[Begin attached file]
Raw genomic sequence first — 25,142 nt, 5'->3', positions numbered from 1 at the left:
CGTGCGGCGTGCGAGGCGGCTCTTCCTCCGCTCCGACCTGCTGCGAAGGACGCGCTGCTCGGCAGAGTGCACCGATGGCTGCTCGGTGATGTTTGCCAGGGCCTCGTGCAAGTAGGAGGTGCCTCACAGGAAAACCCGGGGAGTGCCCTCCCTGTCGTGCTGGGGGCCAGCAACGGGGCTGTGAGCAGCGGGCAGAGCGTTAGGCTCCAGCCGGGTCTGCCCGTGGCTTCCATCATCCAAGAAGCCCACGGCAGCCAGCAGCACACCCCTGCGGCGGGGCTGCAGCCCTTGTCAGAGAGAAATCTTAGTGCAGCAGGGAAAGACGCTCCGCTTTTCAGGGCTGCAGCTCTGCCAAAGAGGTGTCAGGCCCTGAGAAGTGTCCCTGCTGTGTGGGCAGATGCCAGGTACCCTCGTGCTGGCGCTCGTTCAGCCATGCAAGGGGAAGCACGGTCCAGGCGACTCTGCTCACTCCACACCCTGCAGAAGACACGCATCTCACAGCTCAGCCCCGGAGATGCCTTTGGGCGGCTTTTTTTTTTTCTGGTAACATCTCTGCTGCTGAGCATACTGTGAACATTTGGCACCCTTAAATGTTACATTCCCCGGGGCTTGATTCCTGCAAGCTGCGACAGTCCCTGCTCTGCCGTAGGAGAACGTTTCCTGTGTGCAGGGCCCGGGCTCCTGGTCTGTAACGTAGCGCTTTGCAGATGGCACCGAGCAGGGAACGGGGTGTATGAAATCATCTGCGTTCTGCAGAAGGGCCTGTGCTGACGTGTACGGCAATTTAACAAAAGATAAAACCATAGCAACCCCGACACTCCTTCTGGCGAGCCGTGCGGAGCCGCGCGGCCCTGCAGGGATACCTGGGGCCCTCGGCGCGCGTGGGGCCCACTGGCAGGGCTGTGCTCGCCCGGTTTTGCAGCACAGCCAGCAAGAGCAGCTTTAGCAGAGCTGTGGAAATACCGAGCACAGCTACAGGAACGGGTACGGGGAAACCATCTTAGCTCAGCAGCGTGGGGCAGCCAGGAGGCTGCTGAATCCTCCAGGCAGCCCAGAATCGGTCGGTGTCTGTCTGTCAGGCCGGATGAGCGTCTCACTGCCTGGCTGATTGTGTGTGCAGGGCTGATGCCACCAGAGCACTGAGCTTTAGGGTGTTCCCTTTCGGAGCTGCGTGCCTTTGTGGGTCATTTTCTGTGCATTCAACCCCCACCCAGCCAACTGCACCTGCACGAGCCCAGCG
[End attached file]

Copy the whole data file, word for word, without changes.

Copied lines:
Raw genomic sequence first — 25,142 nt, 5'->3', positions numbered from 1 at the left:
CGTGCGGCGTGCGAGGCGGCTCTTCCTCCGCTCCGACCTGCTGCGAAGGACGCGCTGCTCGGCAGAGTGCACCGATGGCTGCTCGGTGATGTTTGCCAGGGCCTCGTGCAAGTAGGAGGTGCCTCACAGGAAAACCCGGGGAGTGCCCTCCCTGTCGTGCTGGGGGCCAGCAACGGGGCTGTGAGCAGCGGGCAGAGCGTTAGGCTCCAGCCGGGTCTGCCCGTGGCTTCCATCATCCAAGAAGCCCACGGCAGCCAGCAGCACACCCCTGCGGCGGGGCTGCAGCCCTTGTCAGAGAGAAATCTTAGTGCAGCAGGGAAAGACGCTCCGCTTTTCAGGGCTGCAGCTCTGCCAAAGAGGTGTCAGGCCCTGAGAAGTGTCCCTGCTGTGTGGGCAGATGCCAGGTACCCTCGTGCTGGCGCTCGTTCAGCCATGCAAGGGGAAGCACGGTCCAGGCGACTCTGCTCACTCCACACCCTGCAGAAGACACGCATCTCACAGCTCAGCCCCGGAGATGCCTTTGGGCGGCTTTTTTTTTTTCTGGTAACATCTCTGCTGCTGAGCATACTGTGAACATTTGGCACCCTTAAATGTTACATTCCCCGGGGCTTGATTCCTGCAAGCTGCGACAGTCCCTGCTCTGCCGTAGGAGAACGTTTCCTGTGTGCAGGGCCCGGGCTCCTGGTCTGTAACGTAGCGCTTTGCAGATGGCACCGAGCAGGGAACGGGGTGTATGAAATCATCTGCGTTCTGCAGAAGGGCCTGTGCTGACGTGTACGGCAATTTAACAAAAGATAAAACCATAGCAACCCCGACACTCCTTCTGGCGAGCCGTGCGGAGCCGCGCGGCCCTGCAGGGATACCTGGGGCCCTCGGCGCGCGTGGGGCCCACTGGCAGGGCTGTGCTCGCCCGGTTTTGCAGCACAGCCAGCAAGAGCAGCTTTAGCAGAGCTGTGGAAATACCGAGCACAGCTACAGGAACGGGTACGGGGAAACCATCTTAGCTCAGCAGCGTGGGGCAGCCAGGAGGCTGCTGAATCCTCCAGGCAGCCCAGAATCGGTCGGTGTCTGTCTGTCAGGCCGGATGAGCGTCTCACTGCCTGGCTGATTGTGTGTGCAGGGCTGATGCCACCAGAGCACTGAGCTTTAGGGTGTTCCCTTTCGGAGCTGCGTGCCTTTGTGGGTCATTTTCTGTGCATTCAACCCCCACCCAGCCAACTGCACCTGCACGAGCCCAGCG